LAS VEGAS (CN) – Two Florida marketing companies knew they were selling consumer information to a dicey payday lender that scammed people for $43 million, the FTC claims in court.
Sequoia One and Gen X Marketing Group collected and sold payday loan applications in a scheme that stole millions of dollars from millions of victims, the Federal Trade Commission claims in its Aug. 7 lawsuit.
The government claims that, from 2009 until at least 2013, the two companies worked as data brokers, collected sensitive consumer information from 2.2 million consumers seeking payday loans, and sold it to non-lenders such as Ideal Financial Solutions.
Sequoia One and Gen X allegedly bought some of the information and obtained other information through several websites they own, which claim to help people obtain payday loans. However, the data is actually used to “commit fraud by debiting consumers’ bank accounts” for products that people never bought, the FTC says.
“Ideal Financial processed at least 1.5 million unauthorized charges, totaling at least $43 million, to consumer bank accounts using information from consumer payday loan applications purchased from defendants and other data brokers,” the complaint states. “Consumers did not consent to these debits and only learned of them after Ideal Financial had debited their bank accounts. Ideal Financial falsely told complaining consumers that they purchased its bogus financial management or counseling products at a payday loan website.”
Ideal Financial is not a party to last week’s lawsuit, but the FTC sued that company and other defendants for FTC Act violations in January 2013, claiming they targeted financially-vulnerable consumers for their unauthorized charges.
“To handle the tens of thousands of complaints they received from consumers, the defendants set up a call center in St. George, Utah, and hired a company with call centers in the U.S., the Philippines, and El Salvador,” a news release for the 2013 lawsuit states. “When consumers asked how the defendants got their account numbers, call center agents were unable or unwilling to tell them.”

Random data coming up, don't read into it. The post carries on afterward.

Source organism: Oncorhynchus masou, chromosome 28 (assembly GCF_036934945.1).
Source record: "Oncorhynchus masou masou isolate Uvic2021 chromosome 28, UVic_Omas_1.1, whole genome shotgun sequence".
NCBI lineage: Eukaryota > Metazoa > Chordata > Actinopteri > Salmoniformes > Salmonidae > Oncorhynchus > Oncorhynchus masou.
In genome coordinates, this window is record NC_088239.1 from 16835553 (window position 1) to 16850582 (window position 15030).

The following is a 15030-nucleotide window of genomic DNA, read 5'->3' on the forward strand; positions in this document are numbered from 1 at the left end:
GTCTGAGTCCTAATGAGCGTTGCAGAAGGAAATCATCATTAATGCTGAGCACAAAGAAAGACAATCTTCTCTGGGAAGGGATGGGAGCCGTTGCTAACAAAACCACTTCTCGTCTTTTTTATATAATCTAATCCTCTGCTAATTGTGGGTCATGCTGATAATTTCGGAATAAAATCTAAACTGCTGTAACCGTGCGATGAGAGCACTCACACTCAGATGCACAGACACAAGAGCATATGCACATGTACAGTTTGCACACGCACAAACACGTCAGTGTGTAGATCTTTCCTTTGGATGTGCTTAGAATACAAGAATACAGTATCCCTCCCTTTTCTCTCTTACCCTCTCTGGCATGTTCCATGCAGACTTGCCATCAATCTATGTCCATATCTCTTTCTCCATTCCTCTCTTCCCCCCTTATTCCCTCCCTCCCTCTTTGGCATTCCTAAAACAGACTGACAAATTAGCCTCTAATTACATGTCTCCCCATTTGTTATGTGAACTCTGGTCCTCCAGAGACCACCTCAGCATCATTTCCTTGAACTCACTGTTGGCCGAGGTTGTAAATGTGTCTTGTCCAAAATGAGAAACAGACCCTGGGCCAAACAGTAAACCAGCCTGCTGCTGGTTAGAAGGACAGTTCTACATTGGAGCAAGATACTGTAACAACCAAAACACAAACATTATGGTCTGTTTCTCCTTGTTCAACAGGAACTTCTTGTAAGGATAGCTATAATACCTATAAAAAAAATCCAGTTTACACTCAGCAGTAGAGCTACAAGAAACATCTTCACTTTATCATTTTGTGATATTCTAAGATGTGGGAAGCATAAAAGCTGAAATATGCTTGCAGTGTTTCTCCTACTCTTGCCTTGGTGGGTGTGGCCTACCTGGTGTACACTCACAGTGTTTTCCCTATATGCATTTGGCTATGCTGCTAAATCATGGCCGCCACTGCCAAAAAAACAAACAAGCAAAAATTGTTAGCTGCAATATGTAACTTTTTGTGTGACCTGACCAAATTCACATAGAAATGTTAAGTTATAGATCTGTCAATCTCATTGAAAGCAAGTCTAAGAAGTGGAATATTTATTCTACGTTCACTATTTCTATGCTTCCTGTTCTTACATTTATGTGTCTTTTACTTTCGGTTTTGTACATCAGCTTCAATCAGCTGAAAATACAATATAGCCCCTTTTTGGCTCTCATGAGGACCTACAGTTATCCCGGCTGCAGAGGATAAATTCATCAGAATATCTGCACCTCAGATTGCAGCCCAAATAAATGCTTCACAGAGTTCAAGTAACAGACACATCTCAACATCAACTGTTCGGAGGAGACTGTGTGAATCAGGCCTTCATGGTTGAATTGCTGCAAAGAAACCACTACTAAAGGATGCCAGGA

Friday’s lawsuit against Sequoia One and Gen X refers to Ideal Financial as a “phony online” merchant. The complaint alleges the two companies, which operated as one enterprise, sold consumer information to Ideal Financial but had to create several websites in the name of Pinnacle Processing, which the FTC describes “merely as a front” to hide the connection after drawing bank scrutiny to Ideal Financial’s unauthorized withdrawals.
The lawsuit claims that Ideal Financial debited at least $7 million in unauthorized charges using customer information provided by Sequoia One and Gen X, but it is unclear how much those two companies made. It is alleged that they sometimes sold payday loan applications for 50 cents each.
Jason Kotzker, Theresa Bartholomew, John Bartholomew Jr. and Paul McDonnell, all named as defendants in the lawsuit, “knew about the business practices” and “the high probability of the fraud and intentionally avoided the truth,” the complaint states.
An Ideal Financial executive told Kotzker in 2011 that Ideal Financial was charging consumers a “blind bump,” which is a fee hidden within a website’s terms and conditions content, according to the complaint.
Despite indications that Ideal Financial improperly billed consumers, the FTC says Kotzker and his co-defendants continued doing business with the company by selling information that included consumers’ names, addresses, birthdates, Social Security numbers, bank accounts and other sensitive information. Kotzker owns Sequoia One and works as a manager of Gen X, along with McDowell and Theresa Bartholomew.
The government seeks a permanent injunction, damages and legal costs for FTC Act violations. It is represented by FTC attorney Gregory Ashe.
U.S. Attorney Daniel Bogden was not immediately available for comment and neither were officials for Sequoia One or Gen X Marketing.
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